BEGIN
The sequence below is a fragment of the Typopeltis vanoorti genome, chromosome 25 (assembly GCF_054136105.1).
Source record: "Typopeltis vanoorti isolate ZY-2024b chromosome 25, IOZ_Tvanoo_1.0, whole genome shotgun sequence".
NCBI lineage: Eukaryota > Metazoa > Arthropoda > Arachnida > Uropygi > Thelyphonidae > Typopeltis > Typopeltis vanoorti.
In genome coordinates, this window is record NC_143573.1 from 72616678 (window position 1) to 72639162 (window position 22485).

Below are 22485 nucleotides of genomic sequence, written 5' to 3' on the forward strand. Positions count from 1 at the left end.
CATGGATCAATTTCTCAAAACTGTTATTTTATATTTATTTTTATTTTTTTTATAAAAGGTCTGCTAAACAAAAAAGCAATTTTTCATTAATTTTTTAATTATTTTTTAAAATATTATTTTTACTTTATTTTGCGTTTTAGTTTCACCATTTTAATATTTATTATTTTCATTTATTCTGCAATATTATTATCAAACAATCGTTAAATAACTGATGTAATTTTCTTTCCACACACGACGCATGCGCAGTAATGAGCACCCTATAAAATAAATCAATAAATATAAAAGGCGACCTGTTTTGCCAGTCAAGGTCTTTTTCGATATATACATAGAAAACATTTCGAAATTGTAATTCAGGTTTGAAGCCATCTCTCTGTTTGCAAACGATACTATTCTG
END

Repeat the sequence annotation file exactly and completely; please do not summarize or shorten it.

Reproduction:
The sequence below is a fragment of the Typopeltis vanoorti genome, chromosome 25 (assembly GCF_054136105.1).
Source record: "Typopeltis vanoorti isolate ZY-2024b chromosome 25, IOZ_Tvanoo_1.0, whole genome shotgun sequence".
NCBI lineage: Eukaryota > Metazoa > Arthropoda > Arachnida > Uropygi > Thelyphonidae > Typopeltis > Typopeltis vanoorti.
In genome coordinates, this window is record NC_143573.1 from 72616678 (window position 1) to 72639162 (window position 22485).

Below are 22485 nucleotides of genomic sequence, written 5' to 3' on the forward strand. Positions count from 1 at the left end.
CATGGATCAATTTCTCAAAACTGTTATTTTATATTTATTTTTATTTTTTTTATAAAAGGTCTGCTAAACAAAAAAGCAATTTTTCATTAATTTTTTAATTATTTTTTAAAATATTATTTTTACTTTATTTTGCGTTTTAGTTTCACCATTTTAATATTTATTATTTTCATTTATTCTGCAATATTATTATCAAACAATCGTTAAATAACTGATGTAATTTTCTTTCCACACACGACGCATGCGCAGTAATGAGCACCCTATAAAATAAATCAATAAATATAAAAGGCGACCTGTTTTGCCAGTCAAGGTCTTTTTCGATATATACATAGAAAACATTTCGAAATTGTAATTCAGGTTTGAAGCCATCTCTCTGTTTGCAAACGATACTATTCTG